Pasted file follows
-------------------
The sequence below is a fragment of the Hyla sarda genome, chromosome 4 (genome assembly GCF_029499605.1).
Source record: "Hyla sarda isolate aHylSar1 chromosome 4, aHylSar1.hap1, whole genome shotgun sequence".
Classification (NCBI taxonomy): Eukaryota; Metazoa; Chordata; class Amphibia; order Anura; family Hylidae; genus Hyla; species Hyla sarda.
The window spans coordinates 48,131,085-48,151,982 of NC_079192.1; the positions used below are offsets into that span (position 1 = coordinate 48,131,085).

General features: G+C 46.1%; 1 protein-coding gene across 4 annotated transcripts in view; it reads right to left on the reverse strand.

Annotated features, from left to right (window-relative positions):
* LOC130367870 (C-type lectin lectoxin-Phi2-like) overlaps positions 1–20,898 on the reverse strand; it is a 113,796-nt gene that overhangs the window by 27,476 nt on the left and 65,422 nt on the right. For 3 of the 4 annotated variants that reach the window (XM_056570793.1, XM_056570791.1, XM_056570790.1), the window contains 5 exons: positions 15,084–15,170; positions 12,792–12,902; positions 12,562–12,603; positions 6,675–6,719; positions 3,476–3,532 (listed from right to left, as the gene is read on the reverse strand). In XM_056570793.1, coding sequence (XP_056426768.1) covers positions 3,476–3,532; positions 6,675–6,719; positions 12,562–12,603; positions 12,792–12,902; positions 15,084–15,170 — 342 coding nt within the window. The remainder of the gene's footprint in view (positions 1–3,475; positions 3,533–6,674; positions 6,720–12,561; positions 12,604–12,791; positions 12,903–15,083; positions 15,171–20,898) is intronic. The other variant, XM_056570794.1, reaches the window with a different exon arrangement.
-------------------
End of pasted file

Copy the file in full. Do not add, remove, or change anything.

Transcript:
The sequence below is a fragment of the Hyla sarda genome, chromosome 4 (genome assembly GCF_029499605.1).
Source record: "Hyla sarda isolate aHylSar1 chromosome 4, aHylSar1.hap1, whole genome shotgun sequence".
Classification (NCBI taxonomy): Eukaryota; Metazoa; Chordata; class Amphibia; order Anura; family Hylidae; genus Hyla; species Hyla sarda.
The window spans coordinates 48,131,085-48,151,982 of NC_079192.1; the positions used below are offsets into that span (position 1 = coordinate 48,131,085).

General features: G+C 46.1%; 1 protein-coding gene across 4 annotated transcripts in view; it reads right to left on the reverse strand.

Annotated features, from left to right (window-relative positions):
* LOC130367870 (C-type lectin lectoxin-Phi2-like) overlaps positions 1–20,898 on the reverse strand; it is a 113,796-nt gene that overhangs the window by 27,476 nt on the left and 65,422 nt on the right. For 3 of the 4 annotated variants that reach the window (XM_056570793.1, XM_056570791.1, XM_056570790.1), the window contains 5 exons: positions 15,084–15,170; positions 12,792–12,902; positions 12,562–12,603; positions 6,675–6,719; positions 3,476–3,532 (listed from right to left, as the gene is read on the reverse strand). In XM_056570793.1, coding sequence (XP_056426768.1) covers positions 3,476–3,532; positions 6,675–6,719; positions 12,562–12,603; positions 12,792–12,902; positions 15,084–15,170 — 342 coding nt within the window. The remainder of the gene's footprint in view (positions 1–3,475; positions 3,533–6,674; positions 6,720–12,561; positions 12,604–12,791; positions 12,903–15,083; positions 15,171–20,898) is intronic. The other variant, XM_056570794.1, reaches the window with a different exon arrangement.